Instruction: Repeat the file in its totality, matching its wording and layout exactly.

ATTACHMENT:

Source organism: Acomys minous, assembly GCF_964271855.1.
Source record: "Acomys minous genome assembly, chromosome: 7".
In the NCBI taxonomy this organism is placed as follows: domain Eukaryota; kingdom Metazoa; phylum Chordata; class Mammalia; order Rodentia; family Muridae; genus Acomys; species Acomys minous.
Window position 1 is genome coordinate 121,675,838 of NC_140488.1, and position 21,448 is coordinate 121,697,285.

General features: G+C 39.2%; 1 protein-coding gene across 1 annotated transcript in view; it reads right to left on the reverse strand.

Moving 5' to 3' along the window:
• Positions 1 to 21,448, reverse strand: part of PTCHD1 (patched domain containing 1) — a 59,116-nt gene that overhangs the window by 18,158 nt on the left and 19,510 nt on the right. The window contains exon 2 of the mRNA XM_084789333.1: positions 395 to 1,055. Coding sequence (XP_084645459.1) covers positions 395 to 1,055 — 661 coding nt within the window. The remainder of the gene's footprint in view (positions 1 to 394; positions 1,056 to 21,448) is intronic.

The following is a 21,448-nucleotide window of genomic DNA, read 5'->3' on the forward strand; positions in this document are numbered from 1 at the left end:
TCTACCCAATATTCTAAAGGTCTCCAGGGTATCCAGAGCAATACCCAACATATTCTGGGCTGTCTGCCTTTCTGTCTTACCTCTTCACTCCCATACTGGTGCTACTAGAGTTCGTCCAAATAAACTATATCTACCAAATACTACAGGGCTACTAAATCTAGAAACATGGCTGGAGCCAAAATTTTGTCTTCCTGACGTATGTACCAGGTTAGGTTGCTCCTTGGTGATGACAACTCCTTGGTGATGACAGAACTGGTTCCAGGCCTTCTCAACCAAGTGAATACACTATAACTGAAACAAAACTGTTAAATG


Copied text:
Source organism: Acomys minous, assembly GCF_964271855.1.
Source record: "Acomys minous genome assembly, chromosome: 7".
In the NCBI taxonomy this organism is placed as follows: domain Eukaryota; kingdom Metazoa; phylum Chordata; class Mammalia; order Rodentia; family Muridae; genus Acomys; species Acomys minous.
Window position 1 is genome coordinate 121,675,838 of NC_140488.1, and position 21,448 is coordinate 121,697,285.

General features: G+C 39.2%; 1 protein-coding gene across 1 annotated transcript in view; it reads right to left on the reverse strand.

Moving 5' to 3' along the window:
• Positions 1 to 21,448, reverse strand: part of PTCHD1 (patched domain containing 1) — a 59,116-nt gene that overhangs the window by 18,158 nt on the left and 19,510 nt on the right. The window contains exon 2 of the mRNA XM_084789333.1: positions 395 to 1,055. Coding sequence (XP_084645459.1) covers positions 395 to 1,055 — 661 coding nt within the window. The remainder of the gene's footprint in view (positions 1 to 394; positions 1,056 to 21,448) is intronic.

The following is a 21,448-nucleotide window of genomic DNA, read 5'->3' on the forward strand; positions in this document are numbered from 1 at the left end:
TCTACCCAATATTCTAAAGGTCTCCAGGGTATCCAGAGCAATACCCAACATATTCTGGGCTGTCTGCCTTTCTGTCTTACCTCTTCACTCCCATACTGGTGCTACTAGAGTTCGTCCAAATAAACTATATCTACCAAATACTACAGGGCTACTAAATCTAGAAACATGGCTGGAGCCAAAATTTTGTCTTCCTGACGTATGTACCAGGTTAGGTTGCTCCTTGGTGATGACAACTCCTTGGTGATGACAGAACTGGTTCCAGGCCTTCTCAACCAAGTGAATACACTATAACTGAAACAAAACTGTTAAATG